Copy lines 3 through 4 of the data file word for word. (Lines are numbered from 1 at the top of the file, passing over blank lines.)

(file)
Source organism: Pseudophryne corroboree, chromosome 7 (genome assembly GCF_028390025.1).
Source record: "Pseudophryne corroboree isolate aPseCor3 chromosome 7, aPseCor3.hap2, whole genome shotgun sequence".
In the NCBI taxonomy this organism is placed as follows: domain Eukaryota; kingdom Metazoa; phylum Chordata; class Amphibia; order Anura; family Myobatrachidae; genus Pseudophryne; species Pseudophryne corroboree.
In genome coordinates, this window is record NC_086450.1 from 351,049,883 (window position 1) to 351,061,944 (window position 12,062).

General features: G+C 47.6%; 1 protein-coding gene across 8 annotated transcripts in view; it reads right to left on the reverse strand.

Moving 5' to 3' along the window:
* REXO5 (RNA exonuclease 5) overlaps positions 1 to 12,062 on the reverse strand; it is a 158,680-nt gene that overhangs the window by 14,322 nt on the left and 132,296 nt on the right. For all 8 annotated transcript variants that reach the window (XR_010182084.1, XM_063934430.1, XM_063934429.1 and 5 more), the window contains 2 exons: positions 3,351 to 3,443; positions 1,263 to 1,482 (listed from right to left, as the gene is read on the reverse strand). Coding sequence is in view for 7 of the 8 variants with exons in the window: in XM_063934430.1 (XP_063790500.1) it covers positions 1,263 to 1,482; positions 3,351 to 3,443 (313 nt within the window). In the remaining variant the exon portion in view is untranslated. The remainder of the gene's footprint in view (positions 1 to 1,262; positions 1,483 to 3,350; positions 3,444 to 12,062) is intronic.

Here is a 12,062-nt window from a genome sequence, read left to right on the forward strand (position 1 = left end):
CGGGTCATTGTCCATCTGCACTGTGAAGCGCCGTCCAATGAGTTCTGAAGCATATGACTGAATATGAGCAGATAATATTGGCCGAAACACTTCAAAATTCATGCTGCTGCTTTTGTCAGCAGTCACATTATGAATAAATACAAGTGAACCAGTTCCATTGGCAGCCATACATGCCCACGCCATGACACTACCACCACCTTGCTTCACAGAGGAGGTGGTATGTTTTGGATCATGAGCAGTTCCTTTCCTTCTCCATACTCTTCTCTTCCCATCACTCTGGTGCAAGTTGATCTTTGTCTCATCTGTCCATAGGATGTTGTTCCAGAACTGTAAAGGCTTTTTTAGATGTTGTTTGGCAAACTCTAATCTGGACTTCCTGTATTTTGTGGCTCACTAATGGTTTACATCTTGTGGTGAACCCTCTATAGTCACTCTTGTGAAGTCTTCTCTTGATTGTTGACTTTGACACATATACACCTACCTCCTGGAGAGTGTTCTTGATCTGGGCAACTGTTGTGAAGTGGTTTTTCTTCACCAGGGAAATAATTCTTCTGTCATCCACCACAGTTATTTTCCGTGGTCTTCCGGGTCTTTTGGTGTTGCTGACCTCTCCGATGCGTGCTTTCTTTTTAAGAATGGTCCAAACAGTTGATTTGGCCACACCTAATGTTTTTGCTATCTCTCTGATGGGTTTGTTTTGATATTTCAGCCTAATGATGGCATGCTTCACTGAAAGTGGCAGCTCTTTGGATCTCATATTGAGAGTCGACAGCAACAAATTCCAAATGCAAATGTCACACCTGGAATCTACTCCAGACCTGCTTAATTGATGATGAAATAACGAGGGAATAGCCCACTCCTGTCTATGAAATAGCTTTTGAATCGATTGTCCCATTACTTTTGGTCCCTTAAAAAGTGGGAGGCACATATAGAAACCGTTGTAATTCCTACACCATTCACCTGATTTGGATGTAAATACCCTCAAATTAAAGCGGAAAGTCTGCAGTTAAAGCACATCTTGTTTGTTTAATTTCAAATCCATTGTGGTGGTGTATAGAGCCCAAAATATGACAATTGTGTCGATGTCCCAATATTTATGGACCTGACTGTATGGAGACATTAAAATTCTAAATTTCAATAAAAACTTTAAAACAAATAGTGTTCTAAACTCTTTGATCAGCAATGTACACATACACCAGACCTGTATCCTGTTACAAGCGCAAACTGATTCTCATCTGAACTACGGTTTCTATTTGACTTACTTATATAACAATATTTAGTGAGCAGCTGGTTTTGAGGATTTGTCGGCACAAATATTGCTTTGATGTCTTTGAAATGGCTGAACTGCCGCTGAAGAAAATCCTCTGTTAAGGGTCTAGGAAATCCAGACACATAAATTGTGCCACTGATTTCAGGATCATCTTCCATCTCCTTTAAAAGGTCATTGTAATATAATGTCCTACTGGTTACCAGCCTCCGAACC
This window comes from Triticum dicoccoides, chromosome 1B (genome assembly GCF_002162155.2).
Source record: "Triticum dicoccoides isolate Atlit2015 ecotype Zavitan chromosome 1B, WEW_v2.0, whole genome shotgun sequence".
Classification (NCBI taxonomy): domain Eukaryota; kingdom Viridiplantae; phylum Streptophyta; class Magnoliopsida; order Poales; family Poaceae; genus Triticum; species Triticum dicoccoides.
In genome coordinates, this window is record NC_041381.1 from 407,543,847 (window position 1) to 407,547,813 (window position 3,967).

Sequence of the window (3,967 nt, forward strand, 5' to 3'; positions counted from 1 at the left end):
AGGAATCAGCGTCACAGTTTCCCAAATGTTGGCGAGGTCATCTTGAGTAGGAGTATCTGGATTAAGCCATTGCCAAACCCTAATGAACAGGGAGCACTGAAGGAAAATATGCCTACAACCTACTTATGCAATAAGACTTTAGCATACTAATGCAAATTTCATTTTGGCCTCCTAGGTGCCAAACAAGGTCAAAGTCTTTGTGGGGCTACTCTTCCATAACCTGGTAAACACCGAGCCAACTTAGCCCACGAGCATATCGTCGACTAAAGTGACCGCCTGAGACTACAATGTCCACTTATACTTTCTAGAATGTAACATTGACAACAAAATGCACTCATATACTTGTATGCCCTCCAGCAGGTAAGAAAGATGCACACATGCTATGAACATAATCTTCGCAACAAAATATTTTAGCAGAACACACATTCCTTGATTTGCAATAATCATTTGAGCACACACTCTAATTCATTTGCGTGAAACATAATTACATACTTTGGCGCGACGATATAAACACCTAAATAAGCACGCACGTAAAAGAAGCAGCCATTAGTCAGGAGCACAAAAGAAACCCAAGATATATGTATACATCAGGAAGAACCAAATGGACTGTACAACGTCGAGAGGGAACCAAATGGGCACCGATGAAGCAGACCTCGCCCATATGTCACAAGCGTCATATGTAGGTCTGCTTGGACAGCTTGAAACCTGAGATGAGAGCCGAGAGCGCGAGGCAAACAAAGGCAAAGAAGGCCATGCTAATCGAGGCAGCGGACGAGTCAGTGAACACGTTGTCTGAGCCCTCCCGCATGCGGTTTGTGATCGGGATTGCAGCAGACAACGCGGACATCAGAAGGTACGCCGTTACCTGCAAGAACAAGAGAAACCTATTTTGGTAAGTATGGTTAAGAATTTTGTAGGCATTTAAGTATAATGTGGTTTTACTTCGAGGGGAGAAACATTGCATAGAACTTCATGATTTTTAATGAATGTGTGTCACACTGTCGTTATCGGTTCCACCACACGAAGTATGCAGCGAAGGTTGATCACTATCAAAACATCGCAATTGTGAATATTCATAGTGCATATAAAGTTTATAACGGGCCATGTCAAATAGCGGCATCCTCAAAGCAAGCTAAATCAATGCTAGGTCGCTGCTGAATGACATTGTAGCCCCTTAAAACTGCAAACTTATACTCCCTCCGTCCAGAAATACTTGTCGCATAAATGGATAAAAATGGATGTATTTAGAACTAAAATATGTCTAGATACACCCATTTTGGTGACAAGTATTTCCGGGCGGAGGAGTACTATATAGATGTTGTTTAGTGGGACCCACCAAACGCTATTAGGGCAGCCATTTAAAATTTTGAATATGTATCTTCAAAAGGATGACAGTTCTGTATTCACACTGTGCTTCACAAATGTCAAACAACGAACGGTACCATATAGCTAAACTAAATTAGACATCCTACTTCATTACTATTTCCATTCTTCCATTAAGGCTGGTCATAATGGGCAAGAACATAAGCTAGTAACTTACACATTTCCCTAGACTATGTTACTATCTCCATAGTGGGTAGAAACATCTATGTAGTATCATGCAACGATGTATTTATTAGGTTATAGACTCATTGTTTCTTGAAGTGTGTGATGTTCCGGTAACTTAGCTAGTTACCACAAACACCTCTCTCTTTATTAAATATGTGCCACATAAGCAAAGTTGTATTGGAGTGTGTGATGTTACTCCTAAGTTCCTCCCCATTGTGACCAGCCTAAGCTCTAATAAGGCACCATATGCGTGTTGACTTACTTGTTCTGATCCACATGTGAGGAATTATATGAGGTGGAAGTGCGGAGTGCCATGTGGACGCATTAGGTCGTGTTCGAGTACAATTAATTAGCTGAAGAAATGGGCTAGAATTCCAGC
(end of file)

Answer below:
In the NCBI taxonomy this organism is placed as follows: domain Eukaryota; kingdom Metazoa; phylum Chordata; class Amphibia; order Anura; family Myobatrachidae; genus Pseudophryne; species Pseudophryne corroboree.
In genome coordinates, this window is record NC_086450.1 from 351,049,883 (window position 1) to 351,061,944 (window position 12,062).